Combining benzos and Suboxone increases the likelihood of overdose. While not all interactions of these drugs cause severe complications, high doses can result in serious adverse effects. In a small Finnish study, 82% of individuals whose death was related to buprenorphine had benzos in their systems.

Valium and Other Substances

Valium is relatively safe for most adults when taken as prescribed. Mixing this benzodiazepine with other medications, illicit drugs, or alcohol – intentionally or not – can cause excessive sedation, brain damage, or an overdose. Consuming Valium with other substances also increases the chances of developing an addiction.

Valium and other substances “boost” the user’s response to the drugs, creating a craving for the combined effects. The Substance Abuse and Mental Health Services Administration reports that people with substance use disorders (SUD) are more likely to misuse benzos such as Valium than the general population. A large proportion of patients in addiction treatment programs abuse benzos along with other chemicals.

Sometimes, people with valid prescriptions for Valium may drink alcohol or take other medicines that interact with it inadvertently, oblivious to the risks. As a tranquilizer, Valium can escalate the sedative effects of alcohol and some illegal drugs, leaving the user more vulnerable to confusion, grogginess, and injury. Valium users should avoid the intake of alcohol or other medications not prescribed by a physician.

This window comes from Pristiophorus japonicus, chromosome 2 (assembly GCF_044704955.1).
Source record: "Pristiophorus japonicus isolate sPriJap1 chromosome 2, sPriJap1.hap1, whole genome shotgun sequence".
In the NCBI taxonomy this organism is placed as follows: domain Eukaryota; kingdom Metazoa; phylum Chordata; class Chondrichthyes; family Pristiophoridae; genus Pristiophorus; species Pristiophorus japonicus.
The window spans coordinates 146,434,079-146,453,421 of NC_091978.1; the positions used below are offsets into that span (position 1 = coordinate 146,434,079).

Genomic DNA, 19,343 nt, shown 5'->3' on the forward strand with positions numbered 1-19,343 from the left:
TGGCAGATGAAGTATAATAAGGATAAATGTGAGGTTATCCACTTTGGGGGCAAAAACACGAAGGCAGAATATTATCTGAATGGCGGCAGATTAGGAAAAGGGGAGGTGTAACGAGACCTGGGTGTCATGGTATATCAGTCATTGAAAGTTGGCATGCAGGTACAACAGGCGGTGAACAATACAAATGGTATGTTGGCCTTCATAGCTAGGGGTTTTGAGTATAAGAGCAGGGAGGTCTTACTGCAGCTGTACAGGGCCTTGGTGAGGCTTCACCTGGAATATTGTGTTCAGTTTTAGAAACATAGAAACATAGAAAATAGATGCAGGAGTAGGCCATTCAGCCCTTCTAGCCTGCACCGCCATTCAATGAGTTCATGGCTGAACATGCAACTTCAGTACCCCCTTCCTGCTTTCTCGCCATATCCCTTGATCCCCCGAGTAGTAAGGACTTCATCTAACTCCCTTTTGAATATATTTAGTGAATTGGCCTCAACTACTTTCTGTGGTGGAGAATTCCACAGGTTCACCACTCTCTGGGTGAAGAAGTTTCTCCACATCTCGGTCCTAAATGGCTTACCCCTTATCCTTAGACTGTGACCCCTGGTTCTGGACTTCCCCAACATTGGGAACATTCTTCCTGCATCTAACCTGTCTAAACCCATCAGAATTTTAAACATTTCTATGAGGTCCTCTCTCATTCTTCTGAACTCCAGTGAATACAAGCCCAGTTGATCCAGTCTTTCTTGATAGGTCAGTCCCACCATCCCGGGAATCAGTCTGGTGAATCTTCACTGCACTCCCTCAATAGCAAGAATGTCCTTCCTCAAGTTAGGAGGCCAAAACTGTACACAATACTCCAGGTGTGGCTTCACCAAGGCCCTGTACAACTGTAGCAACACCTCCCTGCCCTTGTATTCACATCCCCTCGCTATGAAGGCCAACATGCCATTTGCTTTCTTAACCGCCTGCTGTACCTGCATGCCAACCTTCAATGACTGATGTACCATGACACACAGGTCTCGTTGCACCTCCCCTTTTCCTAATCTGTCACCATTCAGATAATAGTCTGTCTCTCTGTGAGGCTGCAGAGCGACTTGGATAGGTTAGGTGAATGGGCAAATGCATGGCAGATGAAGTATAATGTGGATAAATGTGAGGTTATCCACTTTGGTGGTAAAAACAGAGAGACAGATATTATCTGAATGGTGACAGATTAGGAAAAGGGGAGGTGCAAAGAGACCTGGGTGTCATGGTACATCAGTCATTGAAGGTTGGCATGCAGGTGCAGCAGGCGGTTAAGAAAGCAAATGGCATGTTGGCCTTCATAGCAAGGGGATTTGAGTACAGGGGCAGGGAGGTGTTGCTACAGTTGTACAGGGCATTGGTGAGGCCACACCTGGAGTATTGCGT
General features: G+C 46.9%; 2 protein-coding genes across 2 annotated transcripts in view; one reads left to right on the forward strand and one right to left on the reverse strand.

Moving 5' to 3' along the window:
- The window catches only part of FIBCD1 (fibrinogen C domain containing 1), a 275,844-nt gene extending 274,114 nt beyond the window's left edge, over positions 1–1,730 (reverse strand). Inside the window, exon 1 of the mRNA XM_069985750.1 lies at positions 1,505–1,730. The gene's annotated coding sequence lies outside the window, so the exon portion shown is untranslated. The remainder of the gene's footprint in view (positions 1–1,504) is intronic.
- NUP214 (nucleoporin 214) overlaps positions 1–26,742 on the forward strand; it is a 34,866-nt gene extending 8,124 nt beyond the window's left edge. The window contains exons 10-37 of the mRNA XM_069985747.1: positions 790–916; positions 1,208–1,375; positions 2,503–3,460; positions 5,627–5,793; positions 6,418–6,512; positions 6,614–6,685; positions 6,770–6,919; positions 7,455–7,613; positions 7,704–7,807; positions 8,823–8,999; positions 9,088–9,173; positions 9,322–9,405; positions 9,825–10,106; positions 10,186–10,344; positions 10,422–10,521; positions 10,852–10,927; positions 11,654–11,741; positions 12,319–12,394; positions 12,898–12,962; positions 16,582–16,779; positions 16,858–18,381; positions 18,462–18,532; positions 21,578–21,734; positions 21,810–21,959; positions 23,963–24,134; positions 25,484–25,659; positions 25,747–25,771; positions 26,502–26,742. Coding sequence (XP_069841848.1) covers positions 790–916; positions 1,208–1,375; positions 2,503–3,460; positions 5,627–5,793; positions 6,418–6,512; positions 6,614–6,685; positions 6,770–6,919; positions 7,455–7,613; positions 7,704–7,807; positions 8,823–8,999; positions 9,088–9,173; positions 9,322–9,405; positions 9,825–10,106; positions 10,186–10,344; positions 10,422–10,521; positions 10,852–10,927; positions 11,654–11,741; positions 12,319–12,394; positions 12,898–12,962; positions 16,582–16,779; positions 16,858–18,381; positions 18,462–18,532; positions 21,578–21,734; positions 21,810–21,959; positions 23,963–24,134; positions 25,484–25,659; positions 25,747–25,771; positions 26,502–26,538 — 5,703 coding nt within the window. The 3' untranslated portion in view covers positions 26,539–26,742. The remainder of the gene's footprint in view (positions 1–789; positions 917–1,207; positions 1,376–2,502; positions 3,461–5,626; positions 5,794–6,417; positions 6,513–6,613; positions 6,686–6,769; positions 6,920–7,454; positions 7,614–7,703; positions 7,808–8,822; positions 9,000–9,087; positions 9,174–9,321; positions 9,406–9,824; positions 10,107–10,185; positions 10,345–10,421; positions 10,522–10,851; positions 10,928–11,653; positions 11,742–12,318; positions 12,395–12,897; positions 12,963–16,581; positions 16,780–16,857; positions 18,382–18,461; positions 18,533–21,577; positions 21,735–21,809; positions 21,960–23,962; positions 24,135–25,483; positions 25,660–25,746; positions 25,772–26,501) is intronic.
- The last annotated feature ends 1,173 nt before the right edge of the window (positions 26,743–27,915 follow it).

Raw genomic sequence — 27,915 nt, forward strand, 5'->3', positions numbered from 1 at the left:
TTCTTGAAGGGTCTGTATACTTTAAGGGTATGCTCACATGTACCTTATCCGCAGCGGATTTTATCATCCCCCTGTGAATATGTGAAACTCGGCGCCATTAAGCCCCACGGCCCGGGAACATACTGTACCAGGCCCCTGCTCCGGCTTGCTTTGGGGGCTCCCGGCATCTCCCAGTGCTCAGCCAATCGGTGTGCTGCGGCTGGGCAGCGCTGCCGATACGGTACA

Valium is commonly prescribed in some medical detox programs to help manage alcohol withdrawal symptoms. Some people attempt to self-administer Valium, but this is illegal and can be quite dangerous. A professional detox program with intensive clinical supervision, available at North Jersey Recovery Center, is the safest, most effective way to withdraw from benzos and multiple substances.

Mixing Xanax and Klonopin

Some people combine Xanax and Klonopin to alleviate anxiety and relax muscles. Both benzos produce similar effects on their own; using both together enhances their effects. This is especially true if an individual has built up a tolerance for one of the drugs or if they are trying to extend the duration of the “high”.

Chronic use of Xanax and Klonopin combined can exacerbate the long-term effects of benzo abuse. People who abuse these chemicals may have difficulty with concentration, focus, memory, and speech. Delirium, depression, and brain damage are possible as well.

Tapering off abuse of one benzodiazepine is difficult; weaning from more than one of these drugs is even more so. Withdrawal symptoms include sleep disruption, panic attacks, convulsion, and psychosis. Recovery is possible with professional assistance. Intensive addiction therapy is essential following withdrawal to reduce the risk of relapse.

Can you or your loved one get help for benzo addiction? Yes, you can, and you should – immediately. Abusing benzos is not normally fatal in itself, but many people combine them with other addictive substances such as alcohol or opioids. These are dangerous combinations with serious and potentially lethal health ramifications.

Benzos and Withdrawal 

Benzo withdrawal symptoms may develop in three phases: early withdrawal, acute withdrawal, and protracted withdrawal. Symptoms typically start to appear within 24 hours and could last several days or several months. About 1 out of 10 benzos abusers continue to experience symptoms years after cessation. The intensity and duration of weaning off the drugs depend on these and other factors: